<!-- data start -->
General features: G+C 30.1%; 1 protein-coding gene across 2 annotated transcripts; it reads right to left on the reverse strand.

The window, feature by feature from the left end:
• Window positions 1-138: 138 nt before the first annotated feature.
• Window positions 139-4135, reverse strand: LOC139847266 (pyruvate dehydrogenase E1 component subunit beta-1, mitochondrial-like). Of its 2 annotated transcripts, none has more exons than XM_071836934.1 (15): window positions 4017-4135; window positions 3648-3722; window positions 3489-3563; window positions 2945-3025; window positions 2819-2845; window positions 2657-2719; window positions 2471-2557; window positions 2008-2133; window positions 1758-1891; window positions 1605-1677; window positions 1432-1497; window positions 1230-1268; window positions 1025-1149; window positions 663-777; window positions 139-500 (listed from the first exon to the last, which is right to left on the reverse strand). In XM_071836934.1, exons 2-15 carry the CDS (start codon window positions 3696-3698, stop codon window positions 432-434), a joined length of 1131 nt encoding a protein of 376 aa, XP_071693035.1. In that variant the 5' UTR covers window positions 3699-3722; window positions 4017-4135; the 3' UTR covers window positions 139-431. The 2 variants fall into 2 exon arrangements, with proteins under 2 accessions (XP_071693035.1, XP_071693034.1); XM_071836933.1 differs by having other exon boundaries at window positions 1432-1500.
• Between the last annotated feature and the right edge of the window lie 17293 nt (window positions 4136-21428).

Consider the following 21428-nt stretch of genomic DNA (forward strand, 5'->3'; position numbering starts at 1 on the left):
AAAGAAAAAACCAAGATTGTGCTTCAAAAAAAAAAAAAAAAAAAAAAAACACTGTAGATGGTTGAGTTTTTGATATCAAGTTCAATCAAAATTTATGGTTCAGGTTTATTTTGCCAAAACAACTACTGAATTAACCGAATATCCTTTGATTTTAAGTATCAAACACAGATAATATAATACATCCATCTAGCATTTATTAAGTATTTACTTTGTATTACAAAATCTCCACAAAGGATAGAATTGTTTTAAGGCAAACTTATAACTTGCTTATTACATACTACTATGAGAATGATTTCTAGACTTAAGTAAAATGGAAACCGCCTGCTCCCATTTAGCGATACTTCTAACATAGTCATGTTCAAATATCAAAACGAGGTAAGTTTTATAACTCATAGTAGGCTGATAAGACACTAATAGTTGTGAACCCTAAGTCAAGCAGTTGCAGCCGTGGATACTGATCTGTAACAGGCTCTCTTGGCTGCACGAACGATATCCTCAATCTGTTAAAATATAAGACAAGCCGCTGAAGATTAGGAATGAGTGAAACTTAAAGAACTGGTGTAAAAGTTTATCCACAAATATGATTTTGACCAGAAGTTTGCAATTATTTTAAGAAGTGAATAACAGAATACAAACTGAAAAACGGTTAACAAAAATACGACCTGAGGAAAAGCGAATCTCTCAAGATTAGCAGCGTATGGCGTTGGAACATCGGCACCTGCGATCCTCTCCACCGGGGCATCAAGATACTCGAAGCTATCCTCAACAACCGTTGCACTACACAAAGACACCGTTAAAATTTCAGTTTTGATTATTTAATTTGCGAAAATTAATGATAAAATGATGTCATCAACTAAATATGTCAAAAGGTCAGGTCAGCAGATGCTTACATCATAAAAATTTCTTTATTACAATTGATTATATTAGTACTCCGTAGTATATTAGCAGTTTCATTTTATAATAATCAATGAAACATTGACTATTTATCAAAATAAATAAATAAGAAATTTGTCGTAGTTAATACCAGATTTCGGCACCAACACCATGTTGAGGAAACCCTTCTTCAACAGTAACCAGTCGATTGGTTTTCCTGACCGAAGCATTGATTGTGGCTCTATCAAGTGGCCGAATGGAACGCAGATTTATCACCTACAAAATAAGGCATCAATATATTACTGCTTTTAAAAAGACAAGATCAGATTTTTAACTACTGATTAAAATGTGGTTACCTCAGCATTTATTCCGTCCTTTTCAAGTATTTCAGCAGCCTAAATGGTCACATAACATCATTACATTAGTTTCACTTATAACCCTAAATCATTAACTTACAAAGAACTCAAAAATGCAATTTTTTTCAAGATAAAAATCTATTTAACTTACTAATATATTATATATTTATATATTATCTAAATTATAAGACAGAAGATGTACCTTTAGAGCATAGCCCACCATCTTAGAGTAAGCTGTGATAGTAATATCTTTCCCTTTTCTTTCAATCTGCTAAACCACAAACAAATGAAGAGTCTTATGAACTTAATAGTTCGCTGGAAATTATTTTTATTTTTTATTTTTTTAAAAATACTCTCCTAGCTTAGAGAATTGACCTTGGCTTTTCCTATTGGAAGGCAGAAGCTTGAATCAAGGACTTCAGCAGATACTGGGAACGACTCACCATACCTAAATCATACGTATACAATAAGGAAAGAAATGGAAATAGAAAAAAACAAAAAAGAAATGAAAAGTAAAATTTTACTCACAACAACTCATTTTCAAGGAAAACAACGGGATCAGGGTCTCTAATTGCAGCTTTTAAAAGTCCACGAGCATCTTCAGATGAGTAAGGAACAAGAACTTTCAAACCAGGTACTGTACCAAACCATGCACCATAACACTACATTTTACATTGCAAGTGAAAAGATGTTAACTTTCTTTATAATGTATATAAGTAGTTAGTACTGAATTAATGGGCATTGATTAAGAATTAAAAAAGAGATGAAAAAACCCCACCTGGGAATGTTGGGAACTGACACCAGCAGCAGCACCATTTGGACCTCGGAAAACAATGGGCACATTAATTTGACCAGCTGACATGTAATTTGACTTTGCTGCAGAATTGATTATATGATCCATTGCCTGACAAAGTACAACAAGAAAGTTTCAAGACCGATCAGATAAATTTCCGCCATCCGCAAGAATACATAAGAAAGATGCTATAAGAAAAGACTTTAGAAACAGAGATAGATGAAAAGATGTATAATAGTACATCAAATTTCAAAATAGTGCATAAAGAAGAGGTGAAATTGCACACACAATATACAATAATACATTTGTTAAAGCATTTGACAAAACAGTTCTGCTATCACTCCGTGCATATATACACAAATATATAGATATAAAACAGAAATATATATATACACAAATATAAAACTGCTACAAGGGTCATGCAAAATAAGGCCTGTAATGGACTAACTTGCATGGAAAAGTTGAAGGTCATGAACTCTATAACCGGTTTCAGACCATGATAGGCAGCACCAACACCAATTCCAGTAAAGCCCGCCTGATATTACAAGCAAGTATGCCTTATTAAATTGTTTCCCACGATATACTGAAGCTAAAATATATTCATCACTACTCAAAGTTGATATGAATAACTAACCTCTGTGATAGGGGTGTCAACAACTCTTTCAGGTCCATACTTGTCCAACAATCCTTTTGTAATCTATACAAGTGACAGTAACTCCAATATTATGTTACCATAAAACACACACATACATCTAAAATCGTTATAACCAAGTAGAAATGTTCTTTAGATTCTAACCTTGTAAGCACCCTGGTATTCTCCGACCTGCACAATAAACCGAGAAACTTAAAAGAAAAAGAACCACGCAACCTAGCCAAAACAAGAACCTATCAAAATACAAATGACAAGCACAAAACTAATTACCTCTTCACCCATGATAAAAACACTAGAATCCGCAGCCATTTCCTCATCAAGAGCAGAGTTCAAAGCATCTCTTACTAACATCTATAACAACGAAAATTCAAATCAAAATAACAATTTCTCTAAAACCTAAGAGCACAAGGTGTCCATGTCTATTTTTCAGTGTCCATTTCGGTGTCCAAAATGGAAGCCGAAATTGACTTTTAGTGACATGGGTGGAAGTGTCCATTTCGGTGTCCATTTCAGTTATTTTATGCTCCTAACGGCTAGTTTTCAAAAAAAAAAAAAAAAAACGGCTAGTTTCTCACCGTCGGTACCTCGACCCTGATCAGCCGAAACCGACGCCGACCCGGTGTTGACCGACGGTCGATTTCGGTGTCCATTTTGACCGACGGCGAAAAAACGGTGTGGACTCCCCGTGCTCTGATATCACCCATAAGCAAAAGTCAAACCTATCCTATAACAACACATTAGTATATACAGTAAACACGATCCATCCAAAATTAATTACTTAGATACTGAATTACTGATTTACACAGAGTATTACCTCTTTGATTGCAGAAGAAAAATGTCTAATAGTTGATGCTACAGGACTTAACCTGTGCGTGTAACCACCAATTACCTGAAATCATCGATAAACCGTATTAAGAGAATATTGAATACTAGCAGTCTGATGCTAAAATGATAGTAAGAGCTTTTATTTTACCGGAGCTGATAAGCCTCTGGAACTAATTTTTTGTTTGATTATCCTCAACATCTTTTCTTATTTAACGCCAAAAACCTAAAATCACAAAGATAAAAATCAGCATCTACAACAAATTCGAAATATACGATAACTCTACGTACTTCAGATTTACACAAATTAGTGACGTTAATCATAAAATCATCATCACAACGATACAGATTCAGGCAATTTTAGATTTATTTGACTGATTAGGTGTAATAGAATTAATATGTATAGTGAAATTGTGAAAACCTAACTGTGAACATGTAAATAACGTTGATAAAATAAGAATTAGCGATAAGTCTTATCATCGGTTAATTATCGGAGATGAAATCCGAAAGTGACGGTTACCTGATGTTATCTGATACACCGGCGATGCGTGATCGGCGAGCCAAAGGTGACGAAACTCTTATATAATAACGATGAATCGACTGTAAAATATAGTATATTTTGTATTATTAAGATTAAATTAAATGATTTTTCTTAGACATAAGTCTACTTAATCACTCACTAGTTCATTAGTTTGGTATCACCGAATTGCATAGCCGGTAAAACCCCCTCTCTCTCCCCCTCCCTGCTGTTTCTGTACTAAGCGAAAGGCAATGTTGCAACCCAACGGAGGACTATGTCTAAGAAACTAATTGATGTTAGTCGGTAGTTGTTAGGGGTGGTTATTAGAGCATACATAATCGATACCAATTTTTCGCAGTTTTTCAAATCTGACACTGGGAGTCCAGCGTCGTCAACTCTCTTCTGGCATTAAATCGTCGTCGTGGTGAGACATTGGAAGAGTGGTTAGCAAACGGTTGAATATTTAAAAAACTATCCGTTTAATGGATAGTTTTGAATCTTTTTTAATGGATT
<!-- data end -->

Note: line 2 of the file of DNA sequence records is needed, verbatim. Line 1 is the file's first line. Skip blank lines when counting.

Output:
The window, feature by feature from the left end: